Today marks the statistical peak of the Atlantic Hurricane Season, the date where a hurricane is most likely to be in the Atlantic. Eric Blake, Hurricane Specialist with the National Hurricane Center, says so far this season has produced eight named storms but only two hurricanes.
"One of those hurricanes lasted for less than a day, so really, the stronger storms we haven't seen much of them. If you look at a combined duration and strength of all of the activity, we're still below normal."
Hurricane season ends on November 30. Blake says long range forecasts are unpredictable, but weather conditions in the Atlantic Basin are not favorable for the formation of hurricanes.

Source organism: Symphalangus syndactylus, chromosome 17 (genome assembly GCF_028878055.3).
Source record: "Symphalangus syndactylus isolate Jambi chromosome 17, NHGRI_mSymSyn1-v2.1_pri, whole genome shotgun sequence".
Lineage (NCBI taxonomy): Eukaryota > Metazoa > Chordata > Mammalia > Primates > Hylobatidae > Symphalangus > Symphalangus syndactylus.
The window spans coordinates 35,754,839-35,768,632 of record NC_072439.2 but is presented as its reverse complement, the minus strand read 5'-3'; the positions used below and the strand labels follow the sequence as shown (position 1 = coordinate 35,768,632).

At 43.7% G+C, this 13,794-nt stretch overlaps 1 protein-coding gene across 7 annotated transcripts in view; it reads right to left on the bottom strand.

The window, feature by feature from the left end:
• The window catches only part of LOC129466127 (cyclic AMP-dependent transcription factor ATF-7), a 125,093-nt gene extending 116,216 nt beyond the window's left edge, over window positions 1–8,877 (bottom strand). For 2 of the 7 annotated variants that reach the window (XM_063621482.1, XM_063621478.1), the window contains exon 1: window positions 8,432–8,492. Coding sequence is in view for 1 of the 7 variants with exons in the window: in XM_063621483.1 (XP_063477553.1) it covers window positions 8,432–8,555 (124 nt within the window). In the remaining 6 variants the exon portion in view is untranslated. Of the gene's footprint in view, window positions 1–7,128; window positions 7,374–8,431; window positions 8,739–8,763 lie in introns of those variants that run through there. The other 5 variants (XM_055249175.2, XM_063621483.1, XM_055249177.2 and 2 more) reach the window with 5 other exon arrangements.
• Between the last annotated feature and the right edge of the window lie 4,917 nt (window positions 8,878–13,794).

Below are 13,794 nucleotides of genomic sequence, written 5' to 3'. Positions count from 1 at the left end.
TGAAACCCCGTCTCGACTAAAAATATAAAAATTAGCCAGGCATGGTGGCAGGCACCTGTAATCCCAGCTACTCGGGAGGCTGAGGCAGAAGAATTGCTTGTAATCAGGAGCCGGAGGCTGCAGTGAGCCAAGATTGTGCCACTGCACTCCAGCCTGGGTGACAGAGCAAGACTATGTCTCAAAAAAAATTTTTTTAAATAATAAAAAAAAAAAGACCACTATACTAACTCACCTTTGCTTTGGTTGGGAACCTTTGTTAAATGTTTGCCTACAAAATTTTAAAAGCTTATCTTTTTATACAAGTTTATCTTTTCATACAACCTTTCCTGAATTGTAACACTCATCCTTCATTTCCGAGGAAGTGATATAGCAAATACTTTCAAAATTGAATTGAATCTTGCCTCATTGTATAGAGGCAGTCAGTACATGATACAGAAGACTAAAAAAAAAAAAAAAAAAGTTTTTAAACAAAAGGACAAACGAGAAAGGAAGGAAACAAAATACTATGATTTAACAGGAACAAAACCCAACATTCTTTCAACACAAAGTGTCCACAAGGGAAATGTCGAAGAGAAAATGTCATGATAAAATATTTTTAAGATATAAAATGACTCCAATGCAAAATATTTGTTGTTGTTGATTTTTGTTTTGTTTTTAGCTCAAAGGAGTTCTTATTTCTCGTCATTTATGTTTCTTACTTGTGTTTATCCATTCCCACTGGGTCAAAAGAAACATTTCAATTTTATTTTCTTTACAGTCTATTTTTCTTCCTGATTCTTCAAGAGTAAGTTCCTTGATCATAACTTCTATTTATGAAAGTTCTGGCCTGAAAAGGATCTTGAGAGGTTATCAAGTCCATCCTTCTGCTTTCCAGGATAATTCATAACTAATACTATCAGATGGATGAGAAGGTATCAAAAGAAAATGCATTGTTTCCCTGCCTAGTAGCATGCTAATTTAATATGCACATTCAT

"Right now there is a fair amount of wind shear and dry air across the basin, which is good. But we can only see for about the next five days out and beyond that it's kind of a mystery."
He says the dry air and wind shear hovering over the Atlantic Basin could keep the formation of storms down for the rest of the season. Blake says it's possible that we've already seen the worst of this year's hurricane season has to offer.
"El Nino hurricane seasons have a tendency to be kind of quiet later on in the year. Maybe we've seen most of the storms we're going to get. We can hope so, but we still have to prepare."